Feeds

Glu Mobile files for $92m IPO

Eyes up European expansion

Choosing a cloud hosting partner with confidence

Mobile phone games publisher Glu Mobile has filed for an IPO on the Nasdaq; looking to raise up to $92m in the new year. The money will be used to pay off $12m of current debt, with the rest funding European expansion.

Glu purchased UK publisher iFone in March this year for $23.5m, and has been attracting attention as a possible acquisition target for companies looking to expand into mobile gaming. The interest is despite it losing $17.9m in 2005, and over $10m in the first nine months of 2006 - but these days it's not about revenue but market share.

There is a consensus in the industry that mobile gaming is about to explode, and that the revenue potential is largely unrealised. According to a recent report from Gfk, 4.5 per cent of UK mobile users download a game in a typical month, which is the highest in Europe but still seen as an opportunity for expansion rather than evidence of lacking consumer interest.

In such a climate, an IPO from Glu Mobile should have little difficultly raising funds and expanding into the mature European market, where it can find out if the majority of consumers really want games on the go. ®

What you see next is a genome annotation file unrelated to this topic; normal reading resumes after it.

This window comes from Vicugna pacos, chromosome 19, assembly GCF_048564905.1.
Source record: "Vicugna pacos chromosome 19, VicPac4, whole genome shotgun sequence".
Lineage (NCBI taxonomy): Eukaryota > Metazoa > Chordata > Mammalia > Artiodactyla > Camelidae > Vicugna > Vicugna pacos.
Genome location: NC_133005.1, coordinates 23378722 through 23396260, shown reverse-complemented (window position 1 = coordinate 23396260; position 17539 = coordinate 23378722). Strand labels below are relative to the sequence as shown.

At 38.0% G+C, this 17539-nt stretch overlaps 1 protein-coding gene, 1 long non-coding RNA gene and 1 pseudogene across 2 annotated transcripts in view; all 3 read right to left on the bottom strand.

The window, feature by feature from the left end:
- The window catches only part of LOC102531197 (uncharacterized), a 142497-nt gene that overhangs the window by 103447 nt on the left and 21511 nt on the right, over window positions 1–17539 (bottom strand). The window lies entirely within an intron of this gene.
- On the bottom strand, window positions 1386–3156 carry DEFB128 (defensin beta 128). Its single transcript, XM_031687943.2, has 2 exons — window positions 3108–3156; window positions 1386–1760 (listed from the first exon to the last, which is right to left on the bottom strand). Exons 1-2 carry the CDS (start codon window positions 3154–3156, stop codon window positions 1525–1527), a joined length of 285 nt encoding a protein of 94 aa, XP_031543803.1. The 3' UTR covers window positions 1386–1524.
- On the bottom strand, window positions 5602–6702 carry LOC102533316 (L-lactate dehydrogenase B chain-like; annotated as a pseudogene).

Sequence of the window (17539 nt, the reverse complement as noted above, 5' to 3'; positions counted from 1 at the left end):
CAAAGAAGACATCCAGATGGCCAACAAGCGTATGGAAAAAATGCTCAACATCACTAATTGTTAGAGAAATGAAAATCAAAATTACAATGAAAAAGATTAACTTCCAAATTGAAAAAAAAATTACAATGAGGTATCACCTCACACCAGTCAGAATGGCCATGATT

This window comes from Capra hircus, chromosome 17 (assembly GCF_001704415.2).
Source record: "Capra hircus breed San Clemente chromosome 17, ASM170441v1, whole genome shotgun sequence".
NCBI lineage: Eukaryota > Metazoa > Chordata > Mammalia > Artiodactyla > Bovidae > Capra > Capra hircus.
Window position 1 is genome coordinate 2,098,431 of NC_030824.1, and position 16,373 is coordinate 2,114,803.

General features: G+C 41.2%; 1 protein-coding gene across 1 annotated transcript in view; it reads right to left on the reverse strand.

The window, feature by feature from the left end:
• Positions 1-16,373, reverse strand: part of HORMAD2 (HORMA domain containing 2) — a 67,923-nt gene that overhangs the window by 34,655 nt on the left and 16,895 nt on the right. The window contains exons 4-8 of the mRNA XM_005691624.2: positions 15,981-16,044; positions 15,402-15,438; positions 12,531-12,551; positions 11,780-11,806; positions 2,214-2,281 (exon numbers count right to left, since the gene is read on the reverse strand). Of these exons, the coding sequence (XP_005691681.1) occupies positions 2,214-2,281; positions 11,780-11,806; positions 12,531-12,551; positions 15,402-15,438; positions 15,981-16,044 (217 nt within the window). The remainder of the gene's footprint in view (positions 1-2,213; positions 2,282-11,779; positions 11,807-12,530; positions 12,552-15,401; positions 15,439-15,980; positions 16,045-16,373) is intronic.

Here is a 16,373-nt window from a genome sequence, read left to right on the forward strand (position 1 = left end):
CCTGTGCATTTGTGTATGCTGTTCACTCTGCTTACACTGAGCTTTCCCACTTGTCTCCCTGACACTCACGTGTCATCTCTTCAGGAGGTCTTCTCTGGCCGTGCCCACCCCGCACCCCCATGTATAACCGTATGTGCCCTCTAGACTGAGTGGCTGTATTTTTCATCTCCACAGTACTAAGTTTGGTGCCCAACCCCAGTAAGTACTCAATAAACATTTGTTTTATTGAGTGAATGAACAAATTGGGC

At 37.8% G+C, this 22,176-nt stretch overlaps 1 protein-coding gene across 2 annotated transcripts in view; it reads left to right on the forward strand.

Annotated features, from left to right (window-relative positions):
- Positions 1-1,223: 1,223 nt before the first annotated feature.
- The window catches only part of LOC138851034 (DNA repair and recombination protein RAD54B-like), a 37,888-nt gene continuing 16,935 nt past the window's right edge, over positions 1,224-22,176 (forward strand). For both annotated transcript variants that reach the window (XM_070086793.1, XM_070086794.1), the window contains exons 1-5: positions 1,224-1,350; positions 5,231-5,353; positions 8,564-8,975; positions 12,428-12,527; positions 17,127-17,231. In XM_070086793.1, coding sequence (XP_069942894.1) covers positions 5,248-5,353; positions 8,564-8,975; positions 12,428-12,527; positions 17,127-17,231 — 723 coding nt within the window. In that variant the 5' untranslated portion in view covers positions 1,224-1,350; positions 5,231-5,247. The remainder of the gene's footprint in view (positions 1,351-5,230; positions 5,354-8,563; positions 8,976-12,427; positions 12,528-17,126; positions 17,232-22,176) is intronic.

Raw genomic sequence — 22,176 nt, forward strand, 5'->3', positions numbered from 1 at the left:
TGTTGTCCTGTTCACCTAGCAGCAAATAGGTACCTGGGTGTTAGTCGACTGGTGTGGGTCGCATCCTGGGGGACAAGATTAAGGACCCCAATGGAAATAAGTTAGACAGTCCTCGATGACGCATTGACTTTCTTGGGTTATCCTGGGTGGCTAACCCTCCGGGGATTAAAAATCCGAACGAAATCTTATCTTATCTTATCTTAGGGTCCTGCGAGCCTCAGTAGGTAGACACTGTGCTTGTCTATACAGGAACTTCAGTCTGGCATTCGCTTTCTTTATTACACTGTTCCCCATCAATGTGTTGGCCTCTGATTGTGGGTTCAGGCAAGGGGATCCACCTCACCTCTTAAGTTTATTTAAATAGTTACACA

Intelligent flash storage arrays

Whitepapers

Cloud and hybrid-cloud data protection for VMware
Learn how quick and easy it is to configure backups and perform restores for VMware environments.
A strategic approach to identity relationship management
ForgeRock commissioned Forrester to evaluate companies’ IAM practices and requirements when it comes to customer-facing scenarios versus employee-facing ones.
High Performance for All
While HPC is not new, it has traditionally been seen as a specialist area – is it now geared up to meet more mainstream requirements?
Three 1TB solid state scorchers up for grabs
Big SSDs can be expensive but think big and think free because you could be the lucky winner of one of three 1TB Samsung SSD 840 EVO drives that we’re giving away worth over £300 apiece.
Security for virtualized datacentres
Legacy security solutions are inefficient due to the architectural differences between physical and virtual environments.